Slideshow

Inside the Lush Lifestyle the National Thanksgiving Turkeys Lead Before They’re Pardoned

The birds spend a couple nights at a swanky Washington hotel before they meet President Obama at the White House.

Nov. 26, 2014, midnight

The Wil­lard In­ter­Con­tin­ent­al Hotel has seen a num­ber of im­port­ant guests in its 164-year his­tory. Charles Dick­ens. Mar­tin Luth­er King, Jr. Al­most every Amer­ic­an pres­id­ent. And this week, two over­sized white broad-breasted tur­keys.

The tur­keys stay at the swanky Wash­ing­ton hotel for the White House’s an­nu­al pres­id­en­tial tur­key par­don, which spares two birds—the Na­tion­al Thanks­giv­ing Tur­key and an al­tern­ate—from be­com­ing din­ner. The White House has named last year’s birds Mac and Cheese, and Pres­id­ent Obama pardoned both for crimes they had not com­mit­ted.

Na­tion­al Journ­al vis­ited last year’s pair in their room at the Wil­lard—yes, they had their own room—be­fore the big ce­re­mony. The lux­uri­ous third-floor room, which costs up­wards of $350 a night, looked as it would to any oth­er guest. There was a wi­descreen TV, a mini fridge, views of down­town Wash­ing­ton. And then there was the small entry­way covered in a thick lay­er of wood shav­ings.

Gary Cooper, chairman of the National Turkey Federation and COO of Cooper Farms in northwestern Ohio, gestures toward the birds.  National Journal/Chet Susslin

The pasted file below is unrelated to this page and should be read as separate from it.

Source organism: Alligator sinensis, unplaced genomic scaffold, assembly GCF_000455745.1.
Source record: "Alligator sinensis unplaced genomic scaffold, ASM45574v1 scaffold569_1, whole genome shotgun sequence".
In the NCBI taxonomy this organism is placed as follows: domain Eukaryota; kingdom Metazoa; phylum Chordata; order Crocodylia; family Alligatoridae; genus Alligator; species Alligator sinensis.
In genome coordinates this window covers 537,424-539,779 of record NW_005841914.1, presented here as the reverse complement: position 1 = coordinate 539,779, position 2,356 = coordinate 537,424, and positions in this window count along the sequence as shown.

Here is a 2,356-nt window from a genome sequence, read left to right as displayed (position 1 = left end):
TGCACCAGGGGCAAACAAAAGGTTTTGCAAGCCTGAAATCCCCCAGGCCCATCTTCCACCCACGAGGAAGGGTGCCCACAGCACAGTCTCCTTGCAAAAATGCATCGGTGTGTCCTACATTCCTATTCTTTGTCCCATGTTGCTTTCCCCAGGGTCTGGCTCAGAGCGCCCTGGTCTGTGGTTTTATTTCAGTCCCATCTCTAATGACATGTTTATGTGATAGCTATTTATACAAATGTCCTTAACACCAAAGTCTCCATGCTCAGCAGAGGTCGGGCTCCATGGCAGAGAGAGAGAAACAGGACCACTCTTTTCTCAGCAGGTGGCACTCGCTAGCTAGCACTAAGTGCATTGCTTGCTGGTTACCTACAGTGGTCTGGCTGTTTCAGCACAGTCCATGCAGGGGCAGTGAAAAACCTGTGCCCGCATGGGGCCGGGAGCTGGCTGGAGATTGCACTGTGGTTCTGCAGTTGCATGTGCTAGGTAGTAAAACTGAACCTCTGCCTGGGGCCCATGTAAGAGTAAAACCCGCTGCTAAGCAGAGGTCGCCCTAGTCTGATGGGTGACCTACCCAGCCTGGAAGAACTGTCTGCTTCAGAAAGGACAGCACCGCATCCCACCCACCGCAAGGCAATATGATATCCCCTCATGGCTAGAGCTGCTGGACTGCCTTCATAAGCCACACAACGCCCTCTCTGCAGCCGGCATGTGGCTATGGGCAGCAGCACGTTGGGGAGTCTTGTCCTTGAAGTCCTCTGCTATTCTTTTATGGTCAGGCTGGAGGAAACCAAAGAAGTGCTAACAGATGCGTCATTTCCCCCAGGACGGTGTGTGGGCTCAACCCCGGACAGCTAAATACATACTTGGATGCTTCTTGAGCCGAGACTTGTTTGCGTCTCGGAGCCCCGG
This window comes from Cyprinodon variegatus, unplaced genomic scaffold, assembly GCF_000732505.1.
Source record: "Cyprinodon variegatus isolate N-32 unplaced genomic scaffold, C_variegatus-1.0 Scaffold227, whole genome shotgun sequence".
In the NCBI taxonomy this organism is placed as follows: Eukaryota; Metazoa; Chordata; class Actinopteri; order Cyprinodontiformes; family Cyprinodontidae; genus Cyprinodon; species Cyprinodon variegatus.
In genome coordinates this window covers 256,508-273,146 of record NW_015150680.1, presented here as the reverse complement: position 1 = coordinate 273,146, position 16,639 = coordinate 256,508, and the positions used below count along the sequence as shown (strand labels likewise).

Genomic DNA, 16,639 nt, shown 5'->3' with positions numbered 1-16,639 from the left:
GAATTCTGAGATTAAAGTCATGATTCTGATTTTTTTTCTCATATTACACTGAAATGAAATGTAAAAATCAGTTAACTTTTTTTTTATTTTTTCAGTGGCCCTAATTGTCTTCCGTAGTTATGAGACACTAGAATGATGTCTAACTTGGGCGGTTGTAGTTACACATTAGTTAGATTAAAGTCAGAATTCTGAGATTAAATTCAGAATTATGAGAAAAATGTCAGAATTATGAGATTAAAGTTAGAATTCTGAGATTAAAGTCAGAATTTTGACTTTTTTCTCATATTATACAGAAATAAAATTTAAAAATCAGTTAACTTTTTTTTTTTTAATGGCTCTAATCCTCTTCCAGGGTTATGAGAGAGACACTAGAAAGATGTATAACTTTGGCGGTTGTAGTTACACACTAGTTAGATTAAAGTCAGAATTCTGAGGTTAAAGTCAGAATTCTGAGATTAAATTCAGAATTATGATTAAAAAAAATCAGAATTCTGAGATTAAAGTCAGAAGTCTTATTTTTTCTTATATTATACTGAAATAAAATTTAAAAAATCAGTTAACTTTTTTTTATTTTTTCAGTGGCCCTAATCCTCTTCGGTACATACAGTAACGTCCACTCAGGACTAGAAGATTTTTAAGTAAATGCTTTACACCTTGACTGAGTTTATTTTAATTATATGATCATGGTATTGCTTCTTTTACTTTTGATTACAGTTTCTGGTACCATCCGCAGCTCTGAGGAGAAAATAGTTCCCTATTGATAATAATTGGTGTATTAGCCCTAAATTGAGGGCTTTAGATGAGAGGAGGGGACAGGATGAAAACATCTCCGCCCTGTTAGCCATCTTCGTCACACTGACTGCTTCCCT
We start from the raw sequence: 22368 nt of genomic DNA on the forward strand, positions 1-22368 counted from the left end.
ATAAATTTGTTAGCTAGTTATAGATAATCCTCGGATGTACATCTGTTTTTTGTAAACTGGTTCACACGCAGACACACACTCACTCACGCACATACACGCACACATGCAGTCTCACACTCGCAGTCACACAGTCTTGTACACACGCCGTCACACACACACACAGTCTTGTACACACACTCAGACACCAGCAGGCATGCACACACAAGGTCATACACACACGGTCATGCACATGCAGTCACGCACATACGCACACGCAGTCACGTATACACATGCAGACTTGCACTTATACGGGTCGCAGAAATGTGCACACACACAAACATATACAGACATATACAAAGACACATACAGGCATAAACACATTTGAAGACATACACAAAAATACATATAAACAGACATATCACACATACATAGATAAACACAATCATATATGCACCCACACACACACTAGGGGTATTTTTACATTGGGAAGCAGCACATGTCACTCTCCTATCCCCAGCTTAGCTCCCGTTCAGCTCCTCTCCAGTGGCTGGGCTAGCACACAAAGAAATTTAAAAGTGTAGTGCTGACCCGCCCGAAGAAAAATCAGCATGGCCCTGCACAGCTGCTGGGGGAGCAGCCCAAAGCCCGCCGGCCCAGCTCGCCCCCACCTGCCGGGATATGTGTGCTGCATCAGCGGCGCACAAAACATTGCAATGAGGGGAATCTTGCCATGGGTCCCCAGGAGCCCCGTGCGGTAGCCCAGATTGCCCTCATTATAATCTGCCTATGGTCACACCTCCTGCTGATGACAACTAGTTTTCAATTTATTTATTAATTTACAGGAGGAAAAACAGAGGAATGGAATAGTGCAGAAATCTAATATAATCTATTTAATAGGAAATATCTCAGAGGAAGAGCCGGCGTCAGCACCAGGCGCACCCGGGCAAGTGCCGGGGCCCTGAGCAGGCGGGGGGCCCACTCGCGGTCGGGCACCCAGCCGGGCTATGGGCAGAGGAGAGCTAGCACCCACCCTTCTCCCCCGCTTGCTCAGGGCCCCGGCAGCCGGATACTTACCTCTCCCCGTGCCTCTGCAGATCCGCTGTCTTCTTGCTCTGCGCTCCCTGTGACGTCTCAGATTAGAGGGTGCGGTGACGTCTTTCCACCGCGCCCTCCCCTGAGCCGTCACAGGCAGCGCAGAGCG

The turkeys puffed out their feathers while panting and letting out the occasional grunt to display their considerable size at about 50 pounds.  National Journal/Chet Susslin
The two turkeys spent the night in their penned in area covered with saw dust.  National Journal/Chet Susslin
Cole Cooper, of Cooper Farms, looks over the two turkey's, nicknamed Virgil and Homer, after Cole's grandfather. The turkeys will eventually get formal names from the White House.  National Journal/Chet Susslin
Some saw dust has migrated into the hallway of the Willard InterContinental Hotel from the room the two birds had all to themselves the previous evening.  National Journal/Chet Susslin
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